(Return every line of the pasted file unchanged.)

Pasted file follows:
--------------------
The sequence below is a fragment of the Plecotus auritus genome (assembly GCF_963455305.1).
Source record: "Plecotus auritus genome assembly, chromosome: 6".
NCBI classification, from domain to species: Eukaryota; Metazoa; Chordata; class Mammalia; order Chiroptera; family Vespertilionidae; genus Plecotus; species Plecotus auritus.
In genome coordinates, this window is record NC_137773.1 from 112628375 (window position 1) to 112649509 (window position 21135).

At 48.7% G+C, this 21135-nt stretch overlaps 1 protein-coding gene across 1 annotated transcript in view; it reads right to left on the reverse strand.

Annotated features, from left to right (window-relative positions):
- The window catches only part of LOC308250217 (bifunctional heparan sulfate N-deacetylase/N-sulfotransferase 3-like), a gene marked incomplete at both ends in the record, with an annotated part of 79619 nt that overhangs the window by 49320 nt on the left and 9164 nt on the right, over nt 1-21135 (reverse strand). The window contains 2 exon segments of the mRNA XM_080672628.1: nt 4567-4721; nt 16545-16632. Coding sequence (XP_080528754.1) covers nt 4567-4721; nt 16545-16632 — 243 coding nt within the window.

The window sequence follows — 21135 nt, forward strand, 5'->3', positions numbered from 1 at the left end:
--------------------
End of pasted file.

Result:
The sequence below is a fragment of the Plecotus auritus genome (assembly GCF_963455305.1).
Source record: "Plecotus auritus genome assembly, chromosome: 6".
NCBI classification, from domain to species: Eukaryota; Metazoa; Chordata; class Mammalia; order Chiroptera; family Vespertilionidae; genus Plecotus; species Plecotus auritus.
In genome coordinates, this window is record NC_137773.1 from 112628375 (window position 1) to 112649509 (window position 21135).

At 48.7% G+C, this 21135-nt stretch overlaps 1 protein-coding gene across 1 annotated transcript in view; it reads right to left on the reverse strand.

Annotated features, from left to right (window-relative positions):
- The window catches only part of LOC308250217 (bifunctional heparan sulfate N-deacetylase/N-sulfotransferase 3-like), a gene marked incomplete at both ends in the record, with an annotated part of 79619 nt that overhangs the window by 49320 nt on the left and 9164 nt on the right, over nt 1-21135 (reverse strand). The window contains 2 exon segments of the mRNA XM_080672628.1: nt 4567-4721; nt 16545-16632. Coding sequence (XP_080528754.1) covers nt 4567-4721; nt 16545-16632 — 243 coding nt within the window.

The window sequence follows — 21135 nt, forward strand, 5'->3', positions numbered from 1 at the left end: